The implementation of telehealth and telemedicine services was spread by the COVID-19 pandemic1 due to lockdown and social distancing measures. Traditional medical appointments with in-person physicians became more difficult, and telehealth was implemented on a large scale in many hospital systems as a temporary substitute. In addition to spreading telehealth, the pandemic exposed underlying health disparities in several communities, especially rural areas.1 The rural health disparity is caused by a combination of complex factors, including economic opportunities, education quality, substance abuse, chronic illnesses, HIV, poverty, and unemployment.1,2 Almost one in five Americans live in rural areas.2 Although the rural health disparity has lasted for several decades, and it has been well-researched and extensively documented,2 it continues to persist today. The pandemic prompted innovative solutions to address these health needs in the face of a critical public health threat, one of which was telehealth.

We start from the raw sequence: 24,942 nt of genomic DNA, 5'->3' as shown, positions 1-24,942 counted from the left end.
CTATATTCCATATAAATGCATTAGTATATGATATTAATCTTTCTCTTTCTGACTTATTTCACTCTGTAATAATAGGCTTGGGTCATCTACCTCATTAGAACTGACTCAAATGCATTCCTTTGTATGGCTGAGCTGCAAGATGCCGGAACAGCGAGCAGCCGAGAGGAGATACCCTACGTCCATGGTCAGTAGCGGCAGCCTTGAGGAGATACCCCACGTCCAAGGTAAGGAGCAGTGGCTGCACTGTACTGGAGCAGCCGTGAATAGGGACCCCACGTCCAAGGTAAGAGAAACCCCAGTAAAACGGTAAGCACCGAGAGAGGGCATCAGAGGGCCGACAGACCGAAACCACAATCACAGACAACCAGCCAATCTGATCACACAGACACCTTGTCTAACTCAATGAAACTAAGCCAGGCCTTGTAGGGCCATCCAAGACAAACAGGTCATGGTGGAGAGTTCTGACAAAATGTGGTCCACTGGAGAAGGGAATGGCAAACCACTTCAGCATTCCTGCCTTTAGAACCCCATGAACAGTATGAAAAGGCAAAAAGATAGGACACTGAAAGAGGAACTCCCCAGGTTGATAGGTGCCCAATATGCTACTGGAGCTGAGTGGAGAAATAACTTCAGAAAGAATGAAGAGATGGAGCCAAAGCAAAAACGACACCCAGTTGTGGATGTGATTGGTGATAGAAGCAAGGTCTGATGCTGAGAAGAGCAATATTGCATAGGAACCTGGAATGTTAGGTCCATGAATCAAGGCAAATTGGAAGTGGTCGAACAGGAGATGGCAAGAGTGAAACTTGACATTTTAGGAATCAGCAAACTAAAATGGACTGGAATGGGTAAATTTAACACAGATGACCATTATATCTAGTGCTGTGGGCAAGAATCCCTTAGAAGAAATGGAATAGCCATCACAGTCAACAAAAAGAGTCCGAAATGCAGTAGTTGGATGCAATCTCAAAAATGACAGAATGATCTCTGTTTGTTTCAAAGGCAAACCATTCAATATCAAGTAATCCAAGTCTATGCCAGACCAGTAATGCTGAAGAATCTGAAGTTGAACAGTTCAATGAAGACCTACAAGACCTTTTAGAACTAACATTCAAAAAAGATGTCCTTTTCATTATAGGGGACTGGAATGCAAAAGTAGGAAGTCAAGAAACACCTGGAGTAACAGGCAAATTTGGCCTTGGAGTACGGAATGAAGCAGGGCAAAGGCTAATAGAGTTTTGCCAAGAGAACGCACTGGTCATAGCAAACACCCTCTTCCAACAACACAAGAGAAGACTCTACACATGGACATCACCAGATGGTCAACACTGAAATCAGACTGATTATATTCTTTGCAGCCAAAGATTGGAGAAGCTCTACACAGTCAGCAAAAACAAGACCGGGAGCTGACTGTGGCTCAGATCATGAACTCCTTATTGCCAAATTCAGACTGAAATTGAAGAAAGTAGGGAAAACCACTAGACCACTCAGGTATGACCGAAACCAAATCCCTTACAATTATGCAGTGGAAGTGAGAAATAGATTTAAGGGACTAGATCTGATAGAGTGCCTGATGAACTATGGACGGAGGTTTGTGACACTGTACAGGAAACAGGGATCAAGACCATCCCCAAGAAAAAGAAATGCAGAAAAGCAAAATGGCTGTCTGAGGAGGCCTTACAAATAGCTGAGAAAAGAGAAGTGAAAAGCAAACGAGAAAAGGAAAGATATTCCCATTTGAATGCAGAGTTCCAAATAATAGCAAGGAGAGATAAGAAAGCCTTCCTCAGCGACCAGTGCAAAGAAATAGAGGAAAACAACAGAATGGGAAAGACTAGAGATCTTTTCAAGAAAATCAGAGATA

Several studies have been done on the effectiveness of telehealth in rural areas.3–5 These showed consistently positive results. In a rural Tennessee-based study of a Tele oncology program, 95% of patients who initially saw the oncologist in person and had audiovisual conferencing for half of their visits reported that their experience was as good as or better than an in-person appointment.4 In a Kansas-based study of a Tele oncology program, all 22 participants were satisfied with the service.4 Pediatric research on addressing rural health disparities with telehealth concluded that in underserved communities, telemedicine can often significantly increase the quality of care; patient safety; patient, family, and provider satisfaction and reduce costs of care.5 With results showing the effectiveness of telehealth in addressing the rural health disparity, a recommended approach to decreasing the disparity is the conversion of pandemic-friendly telehealth policies to permanent medical services.2